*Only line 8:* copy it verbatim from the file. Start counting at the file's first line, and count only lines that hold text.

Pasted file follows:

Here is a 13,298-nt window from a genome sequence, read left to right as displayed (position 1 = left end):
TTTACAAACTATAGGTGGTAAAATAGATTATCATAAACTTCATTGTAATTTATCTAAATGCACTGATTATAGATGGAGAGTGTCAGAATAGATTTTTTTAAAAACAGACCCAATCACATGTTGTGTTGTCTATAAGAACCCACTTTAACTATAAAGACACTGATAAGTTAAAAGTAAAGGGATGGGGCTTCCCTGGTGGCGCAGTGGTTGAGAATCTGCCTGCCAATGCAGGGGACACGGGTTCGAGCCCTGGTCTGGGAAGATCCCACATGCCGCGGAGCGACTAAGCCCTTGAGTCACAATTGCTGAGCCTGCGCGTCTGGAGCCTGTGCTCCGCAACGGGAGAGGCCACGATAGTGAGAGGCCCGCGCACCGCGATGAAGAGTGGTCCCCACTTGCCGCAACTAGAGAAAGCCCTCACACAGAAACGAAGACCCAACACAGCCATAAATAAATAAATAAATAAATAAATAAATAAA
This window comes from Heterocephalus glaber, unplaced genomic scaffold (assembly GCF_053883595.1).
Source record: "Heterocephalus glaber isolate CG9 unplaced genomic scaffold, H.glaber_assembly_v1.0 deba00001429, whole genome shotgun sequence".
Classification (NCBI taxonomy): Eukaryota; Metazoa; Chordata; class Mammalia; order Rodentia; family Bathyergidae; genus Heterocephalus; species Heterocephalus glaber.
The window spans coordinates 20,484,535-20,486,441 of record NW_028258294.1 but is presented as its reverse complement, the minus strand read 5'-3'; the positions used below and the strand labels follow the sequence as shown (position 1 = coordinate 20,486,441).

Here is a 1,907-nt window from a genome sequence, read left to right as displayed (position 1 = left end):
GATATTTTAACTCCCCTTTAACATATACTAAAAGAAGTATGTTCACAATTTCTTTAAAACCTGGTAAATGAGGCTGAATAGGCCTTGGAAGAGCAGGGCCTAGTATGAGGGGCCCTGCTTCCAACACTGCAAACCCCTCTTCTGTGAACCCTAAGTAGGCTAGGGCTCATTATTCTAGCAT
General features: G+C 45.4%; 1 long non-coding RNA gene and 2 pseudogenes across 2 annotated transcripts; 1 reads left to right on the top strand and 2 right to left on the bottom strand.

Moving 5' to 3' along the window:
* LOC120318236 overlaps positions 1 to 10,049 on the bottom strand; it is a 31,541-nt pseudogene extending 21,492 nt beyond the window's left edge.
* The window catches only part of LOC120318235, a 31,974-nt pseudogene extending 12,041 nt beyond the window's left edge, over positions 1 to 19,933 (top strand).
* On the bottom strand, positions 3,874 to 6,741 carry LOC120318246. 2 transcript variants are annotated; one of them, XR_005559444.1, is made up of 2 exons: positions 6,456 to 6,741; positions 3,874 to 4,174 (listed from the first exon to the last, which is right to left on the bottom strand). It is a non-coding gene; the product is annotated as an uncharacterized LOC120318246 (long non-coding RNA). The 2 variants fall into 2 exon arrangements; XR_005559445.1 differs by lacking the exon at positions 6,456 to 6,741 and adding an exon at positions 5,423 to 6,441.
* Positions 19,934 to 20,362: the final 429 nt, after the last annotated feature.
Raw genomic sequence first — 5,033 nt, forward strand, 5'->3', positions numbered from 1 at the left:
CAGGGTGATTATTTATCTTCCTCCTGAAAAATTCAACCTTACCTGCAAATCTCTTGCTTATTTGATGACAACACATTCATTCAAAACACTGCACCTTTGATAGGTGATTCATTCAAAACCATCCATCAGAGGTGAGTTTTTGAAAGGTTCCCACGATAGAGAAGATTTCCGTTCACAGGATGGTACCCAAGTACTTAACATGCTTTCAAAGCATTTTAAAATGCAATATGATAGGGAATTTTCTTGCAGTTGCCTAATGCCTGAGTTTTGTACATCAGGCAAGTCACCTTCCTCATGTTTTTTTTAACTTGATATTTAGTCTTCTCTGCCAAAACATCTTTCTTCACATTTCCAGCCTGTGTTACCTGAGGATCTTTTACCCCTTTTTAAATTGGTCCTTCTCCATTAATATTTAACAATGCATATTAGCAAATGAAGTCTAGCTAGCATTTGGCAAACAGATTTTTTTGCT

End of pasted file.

GATATTTTAACTCCCCTTTAACATATACTAAAAGAAGTATGTTCACAATTTCTTTAAAACCTGGTAAATGAGGCTGAATAGGCCTTGGAAGAGCAGGGCCTAGTATGAGGGGCCCTGCTTCCAACACTGCAAACCCCTCTTCTGTGAACCCTAAGTAGGCTAGGGCTCATTATTCTAGCAT